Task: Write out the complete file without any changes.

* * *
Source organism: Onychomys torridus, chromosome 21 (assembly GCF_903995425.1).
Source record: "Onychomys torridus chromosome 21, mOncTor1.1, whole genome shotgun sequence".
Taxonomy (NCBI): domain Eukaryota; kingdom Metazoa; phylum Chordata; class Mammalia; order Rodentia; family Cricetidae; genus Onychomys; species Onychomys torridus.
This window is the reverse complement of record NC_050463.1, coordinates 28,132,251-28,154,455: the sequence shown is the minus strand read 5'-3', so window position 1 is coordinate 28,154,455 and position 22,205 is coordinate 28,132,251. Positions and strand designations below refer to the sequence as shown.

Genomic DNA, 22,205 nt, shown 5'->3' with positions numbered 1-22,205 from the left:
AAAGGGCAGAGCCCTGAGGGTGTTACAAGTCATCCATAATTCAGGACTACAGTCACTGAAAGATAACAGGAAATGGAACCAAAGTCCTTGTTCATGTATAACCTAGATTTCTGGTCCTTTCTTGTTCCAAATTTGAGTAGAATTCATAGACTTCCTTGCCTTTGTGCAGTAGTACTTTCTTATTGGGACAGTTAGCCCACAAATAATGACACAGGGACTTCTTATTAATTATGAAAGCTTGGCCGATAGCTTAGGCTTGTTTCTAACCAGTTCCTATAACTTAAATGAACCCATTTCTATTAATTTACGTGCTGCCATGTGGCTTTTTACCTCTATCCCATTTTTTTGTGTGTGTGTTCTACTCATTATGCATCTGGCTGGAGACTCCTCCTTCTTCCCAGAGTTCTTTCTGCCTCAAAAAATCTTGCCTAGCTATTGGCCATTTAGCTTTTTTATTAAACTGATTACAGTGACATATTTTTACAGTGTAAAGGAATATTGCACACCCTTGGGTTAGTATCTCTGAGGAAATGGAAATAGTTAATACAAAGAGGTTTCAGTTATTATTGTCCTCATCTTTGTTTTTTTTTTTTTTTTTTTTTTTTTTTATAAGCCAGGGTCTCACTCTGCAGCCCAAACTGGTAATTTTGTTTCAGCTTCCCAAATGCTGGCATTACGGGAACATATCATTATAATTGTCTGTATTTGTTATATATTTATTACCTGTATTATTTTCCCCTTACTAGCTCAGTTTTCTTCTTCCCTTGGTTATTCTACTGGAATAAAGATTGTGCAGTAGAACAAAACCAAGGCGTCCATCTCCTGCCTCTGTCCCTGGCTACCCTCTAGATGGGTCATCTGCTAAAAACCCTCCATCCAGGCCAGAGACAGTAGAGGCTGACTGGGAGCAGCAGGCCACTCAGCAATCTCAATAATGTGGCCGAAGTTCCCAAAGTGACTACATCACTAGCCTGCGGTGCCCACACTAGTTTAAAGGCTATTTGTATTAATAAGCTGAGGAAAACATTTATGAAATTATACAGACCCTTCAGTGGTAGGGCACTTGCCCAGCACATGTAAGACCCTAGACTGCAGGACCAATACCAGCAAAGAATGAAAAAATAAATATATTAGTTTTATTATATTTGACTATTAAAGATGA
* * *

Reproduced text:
Source organism: Onychomys torridus, chromosome 21 (assembly GCF_903995425.1).
Source record: "Onychomys torridus chromosome 21, mOncTor1.1, whole genome shotgun sequence".
Taxonomy (NCBI): domain Eukaryota; kingdom Metazoa; phylum Chordata; class Mammalia; order Rodentia; family Cricetidae; genus Onychomys; species Onychomys torridus.
This window is the reverse complement of record NC_050463.1, coordinates 28,132,251-28,154,455: the sequence shown is the minus strand read 5'-3', so window position 1 is coordinate 28,154,455 and position 22,205 is coordinate 28,132,251. Positions and strand designations below refer to the sequence as shown.

Genomic DNA, 22,205 nt, shown 5'->3' with positions numbered 1-22,205 from the left:
AAAGGGCAGAGCCCTGAGGGTGTTACAAGTCATCCATAATTCAGGACTACAGTCACTGAAAGATAACAGGAAATGGAACCAAAGTCCTTGTTCATGTATAACCTAGATTTCTGGTCCTTTCTTGTTCCAAATTTGAGTAGAATTCATAGACTTCCTTGCCTTTGTGCAGTAGTACTTTCTTATTGGGACAGTTAGCCCACAAATAATGACACAGGGACTTCTTATTAATTATGAAAGCTTGGCCGATAGCTTAGGCTTGTTTCTAACCAGTTCCTATAACTTAAATGAACCCATTTCTATTAATTTACGTGCTGCCATGTGGCTTTTTACCTCTATCCCATTTTTTTGTGTGTGTGTTCTACTCATTATGCATCTGGCTGGAGACTCCTCCTTCTTCCCAGAGTTCTTTCTGCCTCAAAAAATCTTGCCTAGCTATTGGCCATTTAGCTTTTTTATTAAACTGATTACAGTGACATATTTTTACAGTGTAAAGGAATATTGCACACCCTTGGGTTAGTATCTCTGAGGAAATGGAAATAGTTAATACAAAGAGGTTTCAGTTATTATTGTCCTCATCTTTGTTTTTTTTTTTTTTTTTTTTTTTTTTTATAAGCCAGGGTCTCACTCTGCAGCCCAAACTGGTAATTTTGTTTCAGCTTCCCAAATGCTGGCATTACGGGAACATATCATTATAATTGTCTGTATTTGTTATATATTTATTACCTGTATTATTTTCCCCTTACTAGCTCAGTTTTCTTCTTCCCTTGGTTATTCTACTGGAATAAAGATTGTGCAGTAGAACAAAACCAAGGCGTCCATCTCCTGCCTCTGTCCCTGGCTACCCTCTAGATGGGTCATCTGCTAAAAACCCTCCATCCAGGCCAGAGACAGTAGAGGCTGACTGGGAGCAGCAGGCCACTCAGCAATCTCAATAATGTGGCCGAAGTTCCCAAAGTGACTACATCACTAGCCTGCGGTGCCCACACTAGTTTAAAGGCTATTTGTATTAATAAGCTGAGGAAAACATTTATGAAATTATACAGACCCTTCAGTGGTAGGGCACTTGCCCAGCACATGTAAGACCCTAGACTGCAGGACCAATACCAGCAAAGAATGAAAAAATAAATATATTAGTTTTATTATATTTGACTATTAAAGATGA